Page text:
Textile robotics are not only able to enhance human capabilities via wearable design but also achieve autonomous locomotion. The controllable structures of textiles directly provide a unified platform that is capable of integrating sensing and actuating into textile robotics itself. The positioning support will be used to recruit graduate students and to set up the manufacturing platform.


    1010 with … Nathir Rawashdeh, Weds., Dec. 16

    Nathir Rawashdeh (right) and Dan Fuhrmann, Interim Dean, Dept. of Applied Computing

    You are invited to spend one-zero-one-zero—that is, ten—minutes with Dr. Nathir Rawashdeh on Wednesday, December 16, from 5:30 to 5:40 p.m.

    Rawashdeh is assistant professor of applied computing in the College of Computing at Michigan Tech.

    He will present his current research work, including the using artificial intelligence for autonomous driving on snow covered roads, and a mobile robot using ultraviolet light to disinfect indoor spaces. Following, Rawashdeh will field listener questions.

    We look forward to spending 1010 minutes with you!

    Did you miss last week’s 1010 with Chuck Wallace? Watch the video below.

    1010 with … Chuck Wallace, Assoc. Prof, Computer Science, December 9, 2020.

    The 1010 with … series will continue on Wednesday afternoons in the new year on January 6, 13, 20, and 27 … with more to come!


    Celebrate Husky Innovation January 25-29

    Husky Innovate is organizing Innovation Week, a series of innovation themed events the week of January 25 to 29, 2020. Our goal is to provide opportunities for students, faculty and alumni to meet virtually to engage around the topic of innovation.

    We will host panel discussions, alumni office hours and the Bob Mark Business Model Pitch Competition from 5:30 to 7:30 p.m. on Thursday, January 28.

    We will celebrate entrepreneurship, innovative research and projects on campus and within our extended MTU community.

    If you are interested in hosting an innovation tour, participating in a panel discussion, leading a workshop or something else, sign-up here.

    Faculty and staff are invited to celebrate innovation week with an innovation themed learning module or student activity.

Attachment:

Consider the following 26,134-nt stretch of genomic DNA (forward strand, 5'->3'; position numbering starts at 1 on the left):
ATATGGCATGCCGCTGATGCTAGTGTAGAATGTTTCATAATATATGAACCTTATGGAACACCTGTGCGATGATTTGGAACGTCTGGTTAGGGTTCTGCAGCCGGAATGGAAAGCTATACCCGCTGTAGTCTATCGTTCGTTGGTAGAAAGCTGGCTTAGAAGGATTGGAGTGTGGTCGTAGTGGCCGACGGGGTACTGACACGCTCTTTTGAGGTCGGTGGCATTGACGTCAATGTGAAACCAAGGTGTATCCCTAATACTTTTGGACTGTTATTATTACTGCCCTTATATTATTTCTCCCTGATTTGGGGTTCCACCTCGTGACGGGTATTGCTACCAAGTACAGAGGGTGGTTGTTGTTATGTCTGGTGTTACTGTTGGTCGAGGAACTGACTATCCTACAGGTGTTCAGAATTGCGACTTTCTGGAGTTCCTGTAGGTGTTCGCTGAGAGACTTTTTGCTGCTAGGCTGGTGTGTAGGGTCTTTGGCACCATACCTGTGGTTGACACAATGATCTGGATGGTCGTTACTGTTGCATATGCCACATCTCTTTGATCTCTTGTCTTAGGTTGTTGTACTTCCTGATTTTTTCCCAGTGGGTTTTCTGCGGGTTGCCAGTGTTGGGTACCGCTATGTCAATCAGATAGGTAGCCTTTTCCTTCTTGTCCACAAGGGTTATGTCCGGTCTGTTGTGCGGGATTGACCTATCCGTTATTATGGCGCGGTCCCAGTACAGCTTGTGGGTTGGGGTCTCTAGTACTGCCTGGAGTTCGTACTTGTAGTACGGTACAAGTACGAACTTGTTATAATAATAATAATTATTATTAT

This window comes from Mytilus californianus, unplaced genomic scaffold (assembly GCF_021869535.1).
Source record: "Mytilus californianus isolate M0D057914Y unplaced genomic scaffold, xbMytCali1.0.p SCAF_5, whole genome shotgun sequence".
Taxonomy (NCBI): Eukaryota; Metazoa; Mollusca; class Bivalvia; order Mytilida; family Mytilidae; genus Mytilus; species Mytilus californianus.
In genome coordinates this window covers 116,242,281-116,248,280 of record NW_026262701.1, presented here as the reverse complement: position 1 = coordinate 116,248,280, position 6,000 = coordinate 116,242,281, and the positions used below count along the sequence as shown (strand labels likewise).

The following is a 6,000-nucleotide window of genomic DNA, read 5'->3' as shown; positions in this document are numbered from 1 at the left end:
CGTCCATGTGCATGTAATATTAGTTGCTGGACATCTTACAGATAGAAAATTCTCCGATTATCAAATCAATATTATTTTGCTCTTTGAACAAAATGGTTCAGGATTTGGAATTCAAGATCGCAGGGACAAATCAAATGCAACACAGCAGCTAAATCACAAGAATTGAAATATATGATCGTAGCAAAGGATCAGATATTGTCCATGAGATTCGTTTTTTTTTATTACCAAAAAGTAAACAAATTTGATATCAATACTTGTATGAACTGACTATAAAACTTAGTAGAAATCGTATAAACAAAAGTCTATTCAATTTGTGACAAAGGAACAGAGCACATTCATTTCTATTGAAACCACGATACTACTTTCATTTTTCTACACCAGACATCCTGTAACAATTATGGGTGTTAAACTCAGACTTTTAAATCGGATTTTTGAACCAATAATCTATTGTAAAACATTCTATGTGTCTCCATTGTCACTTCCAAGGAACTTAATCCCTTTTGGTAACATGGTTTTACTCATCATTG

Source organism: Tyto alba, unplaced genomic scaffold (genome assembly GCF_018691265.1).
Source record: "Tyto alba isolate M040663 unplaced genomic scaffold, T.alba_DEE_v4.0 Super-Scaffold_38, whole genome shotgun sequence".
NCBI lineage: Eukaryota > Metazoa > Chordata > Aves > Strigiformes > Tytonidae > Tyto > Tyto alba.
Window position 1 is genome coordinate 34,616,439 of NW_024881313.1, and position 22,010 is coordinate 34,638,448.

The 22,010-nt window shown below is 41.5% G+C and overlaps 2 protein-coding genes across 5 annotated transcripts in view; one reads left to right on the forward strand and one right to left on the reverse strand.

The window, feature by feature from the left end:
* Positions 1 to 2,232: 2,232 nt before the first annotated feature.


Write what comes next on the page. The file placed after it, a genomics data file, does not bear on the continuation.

Siva Kakula to Present PhD Defense Dec. 21, 3 pm

    Graduate student Siva Krishna Kakula, Computer Science, will present his PhD defense, “Explainable Feature- and Decision-Level Fusion,” on Monday, December 21, 2020, from 3:00 to 5:00 p.m. EST Kakula is advised by Dr. Timothy Havens, College of Computing.

    Siva Kakula earned his master of science in computer engineering at Michigan Tech in 2014, and completed a bachelor of technology in civil engineering at IIT Guwahati in 2011. His research interests include machine learning, pattern recognition, and information fusion.

    Download the informational flier below.

    Lecture Abstract

    Information fusion is the process of aggregating knowledge from multiple data sources to produce more consistent, accurate, and useful information than any one individual source can provide. In general, there are three primary sources of data/information: humans, algorithms, and sensors. Typically, objective data—e.g., measurements—arise from sensors. Using these data sources, applications such as computer vision and remote sensing have long been applying fusion at different “levels” (signal, feature, decision, etc.). Furthermore, the daily advancement in engineering technologies like smart cars, which operate in complex and dynamic environments using multiple sensors, are raising both the demand for and complexity of fusion. There is a great need to discover new theories to combine and analyze heterogeneous data arising from one or more sources.